Ok I must admit first I have never used graphedit to my knowledge so I don't know its true inner workings.
However I have skimmed enough to realize it can reroute functions of hardware devices to get it to do something it might not have been originally capable of.
Is there a way to use graphedit to get the hauppauge hd pvr to record dts audio through the fiber optic input jack? I obviously know the default operation of the hdpvr does not allow this - unless there is a hack out there that does that I don't know about.
My reason for asking is I'd like to be able to do realtime dubs of bluray movies. I can do it with my ps3 but only on dolby true hd discs. It doesn't have audio for dts master audio tracks.
Is this possible? If so how? What software or plugins would I need? Would this require some payware for a dts encoder? How much would something like that go for?
Edit - I also have a creative xfi gamer pci sound card that has a fiber optic input jack on it that can record digital input signals if that is important.
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Donatello - The Shredder? Michelangelo - Maybe all that hardware is for making coleslaw?
bump - ok is this possible?
Or are there any h264 hardware recorders that can record dts audio?
Is this a pipe dream?
Because I have an old dual core and capturing real time to h264 would be lightyears faster than ripbot but this eliminates all dts-ma blurays (for preserving 5.1 audio that is since it seems to allow stereo recording from dtsma but not 5.1 recording). (since you can only capture dolby digital 5.1 over fiber optic to the pvr)Donatello - The Shredder? Michelangelo - Maybe all that hardware is for making coleslaw?
The chip on the Colossus supports a huge variety of possible audio inputs it can theoretically record and I think the HD PVR devices use the same chip. I don't remember if DTS was on that list or not. I can't do crap in Graphedit, but MAYBE somebody like jagabo can comment on this. I can tell you that the Colossus and HD PVR devices are capable of recording in a lot more formats than they currently do, but I don't know that Graphedit can fix this. I think you would need different driver software to do this but I'm speculating so take what I say with a grain of salt.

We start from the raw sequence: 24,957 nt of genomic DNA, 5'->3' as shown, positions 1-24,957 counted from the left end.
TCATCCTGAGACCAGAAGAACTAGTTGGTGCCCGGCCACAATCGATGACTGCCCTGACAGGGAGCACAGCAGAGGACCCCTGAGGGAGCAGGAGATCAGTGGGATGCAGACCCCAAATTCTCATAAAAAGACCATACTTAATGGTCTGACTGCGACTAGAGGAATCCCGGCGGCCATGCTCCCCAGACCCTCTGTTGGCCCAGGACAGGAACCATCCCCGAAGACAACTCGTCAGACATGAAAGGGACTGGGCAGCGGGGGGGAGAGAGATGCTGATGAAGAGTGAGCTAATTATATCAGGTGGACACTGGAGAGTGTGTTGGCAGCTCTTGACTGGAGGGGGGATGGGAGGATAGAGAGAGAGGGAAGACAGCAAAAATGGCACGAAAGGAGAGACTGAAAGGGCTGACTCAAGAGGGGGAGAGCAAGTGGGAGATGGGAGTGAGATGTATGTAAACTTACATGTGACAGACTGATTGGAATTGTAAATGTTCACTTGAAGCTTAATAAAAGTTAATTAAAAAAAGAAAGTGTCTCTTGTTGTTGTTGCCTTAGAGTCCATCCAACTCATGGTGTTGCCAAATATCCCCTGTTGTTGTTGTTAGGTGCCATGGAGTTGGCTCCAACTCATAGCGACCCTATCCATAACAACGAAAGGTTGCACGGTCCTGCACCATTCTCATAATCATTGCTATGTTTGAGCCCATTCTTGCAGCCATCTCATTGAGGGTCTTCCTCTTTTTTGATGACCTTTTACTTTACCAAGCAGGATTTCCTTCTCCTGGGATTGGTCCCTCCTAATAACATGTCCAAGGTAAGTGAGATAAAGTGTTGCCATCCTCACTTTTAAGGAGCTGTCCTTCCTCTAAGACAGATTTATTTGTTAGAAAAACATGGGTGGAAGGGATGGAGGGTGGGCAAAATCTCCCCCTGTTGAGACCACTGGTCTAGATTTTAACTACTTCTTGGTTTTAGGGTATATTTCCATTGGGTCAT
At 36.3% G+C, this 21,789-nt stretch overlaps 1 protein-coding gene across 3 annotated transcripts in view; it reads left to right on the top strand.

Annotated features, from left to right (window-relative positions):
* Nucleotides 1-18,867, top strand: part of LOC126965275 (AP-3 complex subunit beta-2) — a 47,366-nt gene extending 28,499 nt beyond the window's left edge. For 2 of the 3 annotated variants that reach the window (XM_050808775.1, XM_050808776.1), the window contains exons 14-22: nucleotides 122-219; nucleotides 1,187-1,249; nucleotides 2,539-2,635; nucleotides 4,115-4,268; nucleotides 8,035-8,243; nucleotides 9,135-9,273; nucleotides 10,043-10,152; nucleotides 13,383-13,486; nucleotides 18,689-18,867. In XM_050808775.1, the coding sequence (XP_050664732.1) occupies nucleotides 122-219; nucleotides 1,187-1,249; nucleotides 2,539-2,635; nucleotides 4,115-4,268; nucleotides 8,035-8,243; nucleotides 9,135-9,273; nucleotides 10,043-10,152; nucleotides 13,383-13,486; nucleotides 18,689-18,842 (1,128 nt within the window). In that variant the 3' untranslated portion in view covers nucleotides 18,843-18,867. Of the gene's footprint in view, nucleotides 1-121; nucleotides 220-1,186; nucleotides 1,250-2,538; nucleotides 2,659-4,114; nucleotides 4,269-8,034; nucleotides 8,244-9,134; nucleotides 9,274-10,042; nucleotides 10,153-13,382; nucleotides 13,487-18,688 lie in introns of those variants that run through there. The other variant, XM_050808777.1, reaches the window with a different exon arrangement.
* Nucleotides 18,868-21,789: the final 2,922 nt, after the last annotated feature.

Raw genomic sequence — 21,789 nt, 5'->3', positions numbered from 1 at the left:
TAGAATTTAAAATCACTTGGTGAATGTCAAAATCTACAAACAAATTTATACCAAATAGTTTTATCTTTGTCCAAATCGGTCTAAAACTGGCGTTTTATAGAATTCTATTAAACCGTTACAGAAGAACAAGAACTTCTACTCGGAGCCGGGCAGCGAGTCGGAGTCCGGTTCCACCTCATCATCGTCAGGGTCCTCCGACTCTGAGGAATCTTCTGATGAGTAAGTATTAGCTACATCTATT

I can tell you with the current Hauppauge drivers that the Colossus/HD PVR devices can record AC3 only if BOTH of these things are true:
1) Optical audio is the audio input.
2) The source audio is 5.1 AC3.
You're probably not getting replies because the whole idea of real time recording of BD/DVD to avoid ripping/re-encoding is regarded as what clueless newbies do and our veteran members may be staying out of this because they can't join in without making negative remarks about this idea.
Even if the chip in the HD PVR can capture DTS/MA it's likely the firmware running in the device won't since WD (presumably) didn't pay for a DTS/MA license.
Originally Posted by jman98
I do understand also that a direct encode from a bd rip would be the best possible choice to get a top notch output but that requires a lot of time for a full length movie. Of course I can leave it on overnight or longer so its not that big of deal.
And I'm still torn on the waste of space doing a straight bd rip and plopping 30-50gbs on a harddrive even with more than one 2tb harddrive at my disposal.
It's a vicious circle, I want top quality with no time needed to process it at a bargain rate and an adequate file size.
I know you just can't get it without spending some more money.
Perhaps though I should just go back to my original pursuit and invest in more 2tb drives and do straight rips. I can play those with my wdtv gen 1 and ouya. That might ultimately be my best bet, no encoding just straight ripping, though I'll be using up quite a bit of drive space in this endeavor.
Originally Posted by jagabo
And actually I wouldn't even need it to be in sd dts (aka the "core"). If it could do a realtime encode from dts to ac3 at say 640kpbs I'd be thrilled with that. Alas that too is probably a superficial pipe dream.
So I think I'll draw up a schedule and start doing full rips and go back to that route.
Thanks again.Donatello - The Shredder? Michelangelo - Maybe all that hardware is for making coleslaw?
Aren't there Blu-ray players that can convert from DTS to AC3, or did I just imagine that?
I tested my ps3 but it didn't preserve the 5.1 (the main reason for doing this).
I selected dolby digital 5.1 and deselected dts 5.1 over fiber optic and I only got stereo over the dolby digital choice (using The Dark Knight Rises as a test disc which has dts-ma).
So it does "convert to ac3" but only stereo.
If there are players that do in fact output a 5.1 stream as ac3 in realtime please let me know. It might be worth my time and money to seek that out. If it had component output all the better but I could still use a hdmi-component adapter if it doesn't.Donatello - The Shredder? Michelangelo - Maybe all that hardware is for making coleslaw?